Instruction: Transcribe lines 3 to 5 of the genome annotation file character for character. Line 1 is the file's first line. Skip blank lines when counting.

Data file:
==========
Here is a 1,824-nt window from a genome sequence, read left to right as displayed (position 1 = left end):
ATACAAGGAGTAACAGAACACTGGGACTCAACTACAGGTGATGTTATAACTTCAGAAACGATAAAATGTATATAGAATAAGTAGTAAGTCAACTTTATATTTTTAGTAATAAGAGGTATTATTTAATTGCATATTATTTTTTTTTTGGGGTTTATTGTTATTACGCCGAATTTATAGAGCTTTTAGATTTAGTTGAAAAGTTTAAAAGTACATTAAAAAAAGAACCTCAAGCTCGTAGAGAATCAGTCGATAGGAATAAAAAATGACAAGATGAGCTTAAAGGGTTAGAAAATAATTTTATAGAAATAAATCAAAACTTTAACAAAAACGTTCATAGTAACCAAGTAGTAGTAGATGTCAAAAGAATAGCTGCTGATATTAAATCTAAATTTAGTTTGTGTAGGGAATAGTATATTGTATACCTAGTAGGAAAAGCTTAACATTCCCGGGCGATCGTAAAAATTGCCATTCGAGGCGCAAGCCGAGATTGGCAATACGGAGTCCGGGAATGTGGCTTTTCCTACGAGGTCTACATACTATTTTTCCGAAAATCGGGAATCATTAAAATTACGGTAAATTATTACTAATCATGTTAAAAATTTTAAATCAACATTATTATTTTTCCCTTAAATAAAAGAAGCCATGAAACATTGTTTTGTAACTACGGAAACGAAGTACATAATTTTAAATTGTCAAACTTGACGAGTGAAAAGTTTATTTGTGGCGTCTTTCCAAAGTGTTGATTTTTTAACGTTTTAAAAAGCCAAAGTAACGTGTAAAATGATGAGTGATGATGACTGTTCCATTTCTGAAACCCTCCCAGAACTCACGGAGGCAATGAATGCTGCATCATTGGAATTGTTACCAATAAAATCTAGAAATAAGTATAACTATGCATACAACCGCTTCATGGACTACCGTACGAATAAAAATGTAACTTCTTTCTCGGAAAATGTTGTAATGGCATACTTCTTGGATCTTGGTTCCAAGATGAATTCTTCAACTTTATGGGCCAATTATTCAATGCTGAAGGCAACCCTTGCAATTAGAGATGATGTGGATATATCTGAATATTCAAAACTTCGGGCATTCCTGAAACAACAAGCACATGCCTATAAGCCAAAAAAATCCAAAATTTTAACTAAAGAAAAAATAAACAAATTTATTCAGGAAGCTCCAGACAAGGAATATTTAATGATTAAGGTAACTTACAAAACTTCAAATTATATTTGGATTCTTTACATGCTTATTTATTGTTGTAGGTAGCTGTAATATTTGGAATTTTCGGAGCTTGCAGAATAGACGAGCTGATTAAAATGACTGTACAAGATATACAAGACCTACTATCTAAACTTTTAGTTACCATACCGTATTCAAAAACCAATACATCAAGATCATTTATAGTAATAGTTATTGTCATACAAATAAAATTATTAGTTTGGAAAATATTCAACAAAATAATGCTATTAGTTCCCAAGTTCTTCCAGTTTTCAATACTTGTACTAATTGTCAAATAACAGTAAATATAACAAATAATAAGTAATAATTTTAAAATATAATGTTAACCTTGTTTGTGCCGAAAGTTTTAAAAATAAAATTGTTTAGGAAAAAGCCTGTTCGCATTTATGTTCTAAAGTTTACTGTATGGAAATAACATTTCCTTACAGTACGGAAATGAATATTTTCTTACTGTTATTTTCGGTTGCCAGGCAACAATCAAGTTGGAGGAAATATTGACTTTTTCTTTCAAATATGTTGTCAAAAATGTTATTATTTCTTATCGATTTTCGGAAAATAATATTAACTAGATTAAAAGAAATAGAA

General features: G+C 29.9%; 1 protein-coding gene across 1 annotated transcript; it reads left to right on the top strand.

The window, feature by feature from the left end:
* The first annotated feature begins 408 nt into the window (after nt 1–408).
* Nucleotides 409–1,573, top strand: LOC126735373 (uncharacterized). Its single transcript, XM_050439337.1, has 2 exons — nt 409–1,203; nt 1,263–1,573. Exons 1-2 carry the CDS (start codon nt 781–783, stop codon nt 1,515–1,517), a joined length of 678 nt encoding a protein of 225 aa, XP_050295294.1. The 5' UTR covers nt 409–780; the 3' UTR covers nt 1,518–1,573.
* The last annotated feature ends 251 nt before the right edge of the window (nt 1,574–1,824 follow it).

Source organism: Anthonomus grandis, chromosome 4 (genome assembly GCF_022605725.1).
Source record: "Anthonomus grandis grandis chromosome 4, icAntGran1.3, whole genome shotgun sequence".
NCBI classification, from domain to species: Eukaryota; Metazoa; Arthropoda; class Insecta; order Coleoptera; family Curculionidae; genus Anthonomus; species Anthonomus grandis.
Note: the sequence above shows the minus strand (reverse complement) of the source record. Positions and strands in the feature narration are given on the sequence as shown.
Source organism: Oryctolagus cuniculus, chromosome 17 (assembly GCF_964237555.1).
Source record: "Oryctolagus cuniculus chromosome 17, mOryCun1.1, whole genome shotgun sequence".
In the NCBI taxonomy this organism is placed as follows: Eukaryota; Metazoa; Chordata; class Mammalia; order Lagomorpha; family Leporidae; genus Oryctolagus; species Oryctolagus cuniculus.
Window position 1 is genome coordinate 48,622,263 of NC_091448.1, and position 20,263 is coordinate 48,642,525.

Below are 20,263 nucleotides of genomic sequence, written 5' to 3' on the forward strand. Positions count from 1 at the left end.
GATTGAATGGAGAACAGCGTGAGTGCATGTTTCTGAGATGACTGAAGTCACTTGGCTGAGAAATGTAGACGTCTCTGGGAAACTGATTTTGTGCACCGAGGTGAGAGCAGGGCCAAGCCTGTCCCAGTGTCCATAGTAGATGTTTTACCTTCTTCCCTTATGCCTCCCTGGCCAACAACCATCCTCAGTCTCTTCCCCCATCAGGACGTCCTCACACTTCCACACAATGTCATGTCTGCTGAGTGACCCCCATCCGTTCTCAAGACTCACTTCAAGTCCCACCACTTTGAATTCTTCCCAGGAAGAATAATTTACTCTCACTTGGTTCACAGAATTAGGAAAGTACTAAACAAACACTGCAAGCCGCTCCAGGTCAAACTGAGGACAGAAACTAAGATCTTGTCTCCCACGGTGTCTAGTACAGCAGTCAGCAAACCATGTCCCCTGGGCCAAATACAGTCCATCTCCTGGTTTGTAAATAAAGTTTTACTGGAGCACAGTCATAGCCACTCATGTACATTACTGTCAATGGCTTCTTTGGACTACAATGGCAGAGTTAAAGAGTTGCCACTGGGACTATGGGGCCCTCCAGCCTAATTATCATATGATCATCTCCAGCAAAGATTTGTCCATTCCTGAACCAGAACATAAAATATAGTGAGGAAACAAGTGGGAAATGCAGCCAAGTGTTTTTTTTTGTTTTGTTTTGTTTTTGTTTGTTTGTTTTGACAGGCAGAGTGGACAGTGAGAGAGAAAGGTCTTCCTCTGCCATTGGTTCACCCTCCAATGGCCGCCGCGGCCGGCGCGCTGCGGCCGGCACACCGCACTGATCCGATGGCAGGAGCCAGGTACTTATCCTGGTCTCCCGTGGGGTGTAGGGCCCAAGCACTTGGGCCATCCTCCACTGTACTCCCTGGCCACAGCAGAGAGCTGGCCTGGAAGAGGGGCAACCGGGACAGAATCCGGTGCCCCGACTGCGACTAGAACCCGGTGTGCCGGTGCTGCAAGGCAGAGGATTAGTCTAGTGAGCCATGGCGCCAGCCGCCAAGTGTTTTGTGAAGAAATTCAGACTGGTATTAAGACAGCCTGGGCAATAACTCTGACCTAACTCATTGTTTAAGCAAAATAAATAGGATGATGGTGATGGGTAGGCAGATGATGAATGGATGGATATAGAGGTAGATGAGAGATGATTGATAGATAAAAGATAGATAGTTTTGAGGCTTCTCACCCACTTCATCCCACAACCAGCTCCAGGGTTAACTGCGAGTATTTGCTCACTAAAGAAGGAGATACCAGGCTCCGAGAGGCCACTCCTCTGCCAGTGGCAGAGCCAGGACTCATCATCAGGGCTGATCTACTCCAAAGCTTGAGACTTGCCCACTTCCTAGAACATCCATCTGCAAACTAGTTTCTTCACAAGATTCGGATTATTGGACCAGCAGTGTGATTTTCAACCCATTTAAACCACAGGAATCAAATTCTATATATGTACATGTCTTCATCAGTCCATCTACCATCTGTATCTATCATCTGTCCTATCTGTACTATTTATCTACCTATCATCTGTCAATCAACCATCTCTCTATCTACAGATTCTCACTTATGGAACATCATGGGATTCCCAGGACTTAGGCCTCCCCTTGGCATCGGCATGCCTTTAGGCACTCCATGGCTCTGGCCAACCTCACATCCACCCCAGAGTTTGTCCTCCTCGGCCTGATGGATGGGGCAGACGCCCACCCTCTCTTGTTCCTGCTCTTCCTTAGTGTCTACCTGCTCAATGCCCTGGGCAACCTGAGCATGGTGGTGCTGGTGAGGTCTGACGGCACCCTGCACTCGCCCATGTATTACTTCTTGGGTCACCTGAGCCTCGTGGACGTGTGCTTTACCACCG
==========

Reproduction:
General features: G+C 29.9%; 1 protein-coding gene across 1 annotated transcript; it reads left to right on the top strand.

The window, feature by feature from the left end:
* The first annotated feature begins 408 nt into the window (after nt 1–408).